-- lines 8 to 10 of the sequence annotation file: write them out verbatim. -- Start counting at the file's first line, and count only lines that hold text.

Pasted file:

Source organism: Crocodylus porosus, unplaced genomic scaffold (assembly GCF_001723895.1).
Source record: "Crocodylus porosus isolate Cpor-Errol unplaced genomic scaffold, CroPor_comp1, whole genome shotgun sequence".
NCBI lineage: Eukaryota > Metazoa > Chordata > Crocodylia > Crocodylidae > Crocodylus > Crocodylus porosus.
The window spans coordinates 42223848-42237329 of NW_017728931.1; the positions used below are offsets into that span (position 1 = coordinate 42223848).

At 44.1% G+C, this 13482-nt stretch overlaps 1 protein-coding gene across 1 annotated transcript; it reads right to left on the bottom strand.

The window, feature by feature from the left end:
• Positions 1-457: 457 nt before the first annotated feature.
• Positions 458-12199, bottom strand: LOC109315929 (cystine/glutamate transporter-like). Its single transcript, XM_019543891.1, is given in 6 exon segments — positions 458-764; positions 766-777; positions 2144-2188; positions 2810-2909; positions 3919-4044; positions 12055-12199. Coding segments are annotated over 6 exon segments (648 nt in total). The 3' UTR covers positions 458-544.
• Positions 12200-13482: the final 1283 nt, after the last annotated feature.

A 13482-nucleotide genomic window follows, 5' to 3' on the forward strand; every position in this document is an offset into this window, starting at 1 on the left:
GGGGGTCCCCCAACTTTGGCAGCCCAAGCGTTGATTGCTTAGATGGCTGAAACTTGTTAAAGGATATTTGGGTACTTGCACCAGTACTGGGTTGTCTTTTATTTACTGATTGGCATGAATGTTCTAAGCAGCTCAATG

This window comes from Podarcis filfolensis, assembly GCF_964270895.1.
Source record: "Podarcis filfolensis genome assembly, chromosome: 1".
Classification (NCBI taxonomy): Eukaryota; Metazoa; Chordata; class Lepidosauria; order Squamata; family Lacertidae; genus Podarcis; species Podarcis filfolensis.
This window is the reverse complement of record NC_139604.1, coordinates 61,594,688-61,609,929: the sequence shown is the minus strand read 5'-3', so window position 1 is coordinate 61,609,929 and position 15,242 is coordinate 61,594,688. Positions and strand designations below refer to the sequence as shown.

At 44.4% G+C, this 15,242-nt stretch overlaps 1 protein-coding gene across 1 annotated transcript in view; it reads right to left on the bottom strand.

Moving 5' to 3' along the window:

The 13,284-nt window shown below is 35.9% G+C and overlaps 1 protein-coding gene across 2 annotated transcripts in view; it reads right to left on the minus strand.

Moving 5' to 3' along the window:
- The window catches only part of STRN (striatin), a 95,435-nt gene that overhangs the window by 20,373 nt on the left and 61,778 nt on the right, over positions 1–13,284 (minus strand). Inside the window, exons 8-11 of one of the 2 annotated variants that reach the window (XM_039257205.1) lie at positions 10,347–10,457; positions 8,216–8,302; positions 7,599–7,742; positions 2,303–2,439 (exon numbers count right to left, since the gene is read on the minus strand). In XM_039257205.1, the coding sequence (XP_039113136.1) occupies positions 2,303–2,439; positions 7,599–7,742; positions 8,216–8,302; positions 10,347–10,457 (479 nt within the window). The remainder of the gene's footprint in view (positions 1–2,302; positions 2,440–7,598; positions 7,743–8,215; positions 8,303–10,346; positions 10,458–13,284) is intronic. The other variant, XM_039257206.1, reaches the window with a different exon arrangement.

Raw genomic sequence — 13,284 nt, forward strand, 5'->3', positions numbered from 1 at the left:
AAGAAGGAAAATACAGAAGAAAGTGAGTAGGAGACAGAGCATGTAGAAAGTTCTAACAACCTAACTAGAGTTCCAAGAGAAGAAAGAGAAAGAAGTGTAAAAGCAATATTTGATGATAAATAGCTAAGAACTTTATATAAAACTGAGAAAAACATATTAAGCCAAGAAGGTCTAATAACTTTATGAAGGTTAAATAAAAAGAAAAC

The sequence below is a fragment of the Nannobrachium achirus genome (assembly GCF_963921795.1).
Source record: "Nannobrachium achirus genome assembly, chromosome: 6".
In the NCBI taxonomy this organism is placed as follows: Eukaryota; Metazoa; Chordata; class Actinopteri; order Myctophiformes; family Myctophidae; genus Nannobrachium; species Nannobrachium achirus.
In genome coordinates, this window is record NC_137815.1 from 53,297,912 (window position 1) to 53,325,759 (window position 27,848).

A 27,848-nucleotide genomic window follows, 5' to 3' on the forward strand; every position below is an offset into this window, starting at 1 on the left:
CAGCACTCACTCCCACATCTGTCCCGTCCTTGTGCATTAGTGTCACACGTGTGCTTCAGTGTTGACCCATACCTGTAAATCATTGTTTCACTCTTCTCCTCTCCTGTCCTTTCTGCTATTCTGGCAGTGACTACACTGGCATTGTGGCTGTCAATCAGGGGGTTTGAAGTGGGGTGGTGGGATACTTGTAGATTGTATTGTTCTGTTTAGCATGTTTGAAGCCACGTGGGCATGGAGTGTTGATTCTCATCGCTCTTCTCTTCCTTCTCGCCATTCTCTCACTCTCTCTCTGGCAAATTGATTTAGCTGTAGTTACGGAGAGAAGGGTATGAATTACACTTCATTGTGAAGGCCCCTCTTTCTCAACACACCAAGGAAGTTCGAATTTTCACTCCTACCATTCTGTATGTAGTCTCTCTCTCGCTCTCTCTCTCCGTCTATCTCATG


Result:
• Positions 458-12199, bottom strand: LOC109315929 (cystine/glutamate transporter-like). Its single transcript, XM_019543891.1, is given in 6 exon segments — positions 458-764; positions 766-777; positions 2144-2188; positions 2810-2909; positions 3919-4044; positions 12055-12199. Coding segments are annotated over 6 exon segments (648 nt in total). The 3' UTR covers positions 458-544.
• Positions 12200-13482: the final 1283 nt, after the last annotated feature.

A 13482-nucleotide genomic window follows, 5' to 3' on the forward strand; every position in this document is an offset into this window, starting at 1 on the left: